Domain and range of complex functions

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  • #1
Avatrin
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If I am given a function:
f(z) = w(x,y) = u(x,y) + iv(x,y)

How do I find the domain and range of that function? Are there any good lectures online on this?

I know I have to use two planes; One for u and v, and one for x and y. Besides that, I am lost.
 

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  • #2
haruspex
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The domain is easy - just the intersection of the domains of u and v. The function f is defined at (x, y) if and only if both u and v are.
The range is tougher. Knowing the ranges of u and iv separately gives you an 'upper bound' on the range (namely, the direct product of the two separate ranges) but there will likely be many combinations of values that can't arise.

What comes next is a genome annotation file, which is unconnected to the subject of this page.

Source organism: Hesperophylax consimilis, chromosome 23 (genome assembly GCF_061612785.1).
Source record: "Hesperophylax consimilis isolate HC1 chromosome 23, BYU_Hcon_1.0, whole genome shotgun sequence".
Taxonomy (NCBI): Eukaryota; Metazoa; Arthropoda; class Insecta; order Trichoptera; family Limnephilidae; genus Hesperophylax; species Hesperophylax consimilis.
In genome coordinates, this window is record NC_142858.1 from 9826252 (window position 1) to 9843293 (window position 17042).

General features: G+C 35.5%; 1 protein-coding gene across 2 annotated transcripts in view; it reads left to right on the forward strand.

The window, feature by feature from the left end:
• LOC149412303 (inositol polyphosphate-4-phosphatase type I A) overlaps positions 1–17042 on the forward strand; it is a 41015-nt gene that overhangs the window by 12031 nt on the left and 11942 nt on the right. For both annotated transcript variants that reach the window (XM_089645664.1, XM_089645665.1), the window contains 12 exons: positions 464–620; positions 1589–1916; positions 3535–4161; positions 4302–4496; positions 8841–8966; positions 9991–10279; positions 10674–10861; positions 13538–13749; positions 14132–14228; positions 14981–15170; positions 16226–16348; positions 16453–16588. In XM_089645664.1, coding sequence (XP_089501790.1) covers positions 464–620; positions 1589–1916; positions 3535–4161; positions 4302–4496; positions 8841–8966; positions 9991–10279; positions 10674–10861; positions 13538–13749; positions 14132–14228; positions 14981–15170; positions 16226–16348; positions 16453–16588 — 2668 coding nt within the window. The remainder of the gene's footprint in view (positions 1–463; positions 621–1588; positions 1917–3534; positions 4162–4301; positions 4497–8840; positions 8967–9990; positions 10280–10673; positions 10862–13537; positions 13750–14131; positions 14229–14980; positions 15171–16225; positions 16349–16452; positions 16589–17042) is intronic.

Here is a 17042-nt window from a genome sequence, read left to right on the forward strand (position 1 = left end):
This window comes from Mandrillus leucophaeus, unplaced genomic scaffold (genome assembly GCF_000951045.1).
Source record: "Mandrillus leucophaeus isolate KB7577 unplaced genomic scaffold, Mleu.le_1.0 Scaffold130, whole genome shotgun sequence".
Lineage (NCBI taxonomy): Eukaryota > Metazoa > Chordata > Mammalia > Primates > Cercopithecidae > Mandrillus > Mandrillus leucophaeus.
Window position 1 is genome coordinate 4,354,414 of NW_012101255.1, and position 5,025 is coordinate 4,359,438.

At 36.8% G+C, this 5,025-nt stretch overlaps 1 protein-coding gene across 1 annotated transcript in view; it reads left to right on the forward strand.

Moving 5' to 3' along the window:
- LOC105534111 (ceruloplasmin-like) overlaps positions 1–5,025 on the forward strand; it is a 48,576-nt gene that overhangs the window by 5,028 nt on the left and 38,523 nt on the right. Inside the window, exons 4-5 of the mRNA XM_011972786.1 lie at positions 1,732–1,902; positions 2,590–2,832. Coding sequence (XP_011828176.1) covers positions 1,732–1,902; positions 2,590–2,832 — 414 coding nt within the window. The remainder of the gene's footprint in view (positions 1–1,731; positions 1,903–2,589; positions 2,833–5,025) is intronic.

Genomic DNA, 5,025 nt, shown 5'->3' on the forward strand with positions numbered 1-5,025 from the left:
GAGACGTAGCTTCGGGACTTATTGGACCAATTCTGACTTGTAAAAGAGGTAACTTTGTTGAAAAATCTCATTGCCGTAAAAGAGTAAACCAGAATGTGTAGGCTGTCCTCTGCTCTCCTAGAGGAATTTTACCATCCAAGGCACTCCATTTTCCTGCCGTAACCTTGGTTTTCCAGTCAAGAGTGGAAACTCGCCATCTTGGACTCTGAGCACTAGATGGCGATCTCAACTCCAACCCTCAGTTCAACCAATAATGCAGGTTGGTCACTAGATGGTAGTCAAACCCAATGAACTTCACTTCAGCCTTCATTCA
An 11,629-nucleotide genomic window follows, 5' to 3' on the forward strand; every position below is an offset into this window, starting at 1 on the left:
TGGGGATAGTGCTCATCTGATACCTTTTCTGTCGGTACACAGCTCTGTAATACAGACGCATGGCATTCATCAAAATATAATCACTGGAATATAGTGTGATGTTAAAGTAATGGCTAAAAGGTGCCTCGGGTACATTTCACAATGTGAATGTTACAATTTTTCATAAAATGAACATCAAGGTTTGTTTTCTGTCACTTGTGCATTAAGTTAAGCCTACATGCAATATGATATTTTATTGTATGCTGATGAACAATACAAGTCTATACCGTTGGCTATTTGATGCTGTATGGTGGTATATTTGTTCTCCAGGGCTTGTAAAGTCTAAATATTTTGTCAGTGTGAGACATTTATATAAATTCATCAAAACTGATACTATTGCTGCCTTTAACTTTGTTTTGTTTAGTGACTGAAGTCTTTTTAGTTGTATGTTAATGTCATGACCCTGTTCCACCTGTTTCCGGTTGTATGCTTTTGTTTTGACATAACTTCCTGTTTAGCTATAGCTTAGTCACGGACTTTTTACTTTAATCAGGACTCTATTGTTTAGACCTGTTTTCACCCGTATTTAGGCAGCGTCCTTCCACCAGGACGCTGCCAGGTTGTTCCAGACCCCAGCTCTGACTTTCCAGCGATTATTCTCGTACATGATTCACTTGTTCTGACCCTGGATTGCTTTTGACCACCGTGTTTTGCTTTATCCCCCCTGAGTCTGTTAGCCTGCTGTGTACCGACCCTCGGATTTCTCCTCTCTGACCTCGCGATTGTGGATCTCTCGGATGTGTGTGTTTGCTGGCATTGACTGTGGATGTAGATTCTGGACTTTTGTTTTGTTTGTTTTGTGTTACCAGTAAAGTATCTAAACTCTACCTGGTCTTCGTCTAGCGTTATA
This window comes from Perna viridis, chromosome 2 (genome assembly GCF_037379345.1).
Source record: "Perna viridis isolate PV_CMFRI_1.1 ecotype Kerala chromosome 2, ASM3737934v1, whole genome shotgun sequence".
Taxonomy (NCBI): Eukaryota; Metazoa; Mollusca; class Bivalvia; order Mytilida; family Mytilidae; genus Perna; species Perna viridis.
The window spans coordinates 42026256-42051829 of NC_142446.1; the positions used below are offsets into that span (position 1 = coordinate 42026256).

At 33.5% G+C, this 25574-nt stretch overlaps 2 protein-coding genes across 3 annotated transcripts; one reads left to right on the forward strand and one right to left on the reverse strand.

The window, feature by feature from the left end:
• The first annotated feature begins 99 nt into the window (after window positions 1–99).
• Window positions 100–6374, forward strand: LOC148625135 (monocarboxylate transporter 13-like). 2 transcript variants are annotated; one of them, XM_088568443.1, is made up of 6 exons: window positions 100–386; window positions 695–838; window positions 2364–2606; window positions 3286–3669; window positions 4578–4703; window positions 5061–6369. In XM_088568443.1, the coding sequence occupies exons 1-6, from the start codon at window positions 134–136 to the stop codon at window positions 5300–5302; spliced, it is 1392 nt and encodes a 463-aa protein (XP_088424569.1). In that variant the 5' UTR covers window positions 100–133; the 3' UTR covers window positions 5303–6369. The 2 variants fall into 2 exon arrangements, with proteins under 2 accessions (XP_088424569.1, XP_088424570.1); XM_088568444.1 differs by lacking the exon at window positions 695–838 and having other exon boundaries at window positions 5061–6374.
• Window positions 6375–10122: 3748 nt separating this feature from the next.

If u and v are differentiable then there will be an interesting equation for the boundary of the range. Can't come up with it immediately, and couldn't find anything online... will try to derive it later.
 
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  • #3
haruspex
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OK, I think I have the range boundary formula. It's where the Jacobian determinant is zero:
ux vy = uy vx
E.g. consider f = (1+x2) (cos(y) + i sin(y)). The formula collapses to x = 0, i.e. f = cos(y) + i sin(y), the unit circle.
 
  • #4
voko
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The domain and the range of a complex function is a 2D region each. For example, a circle. For many important functions, the domain and the range is the entire complex plane, with a finite or countable number of singular points.
 

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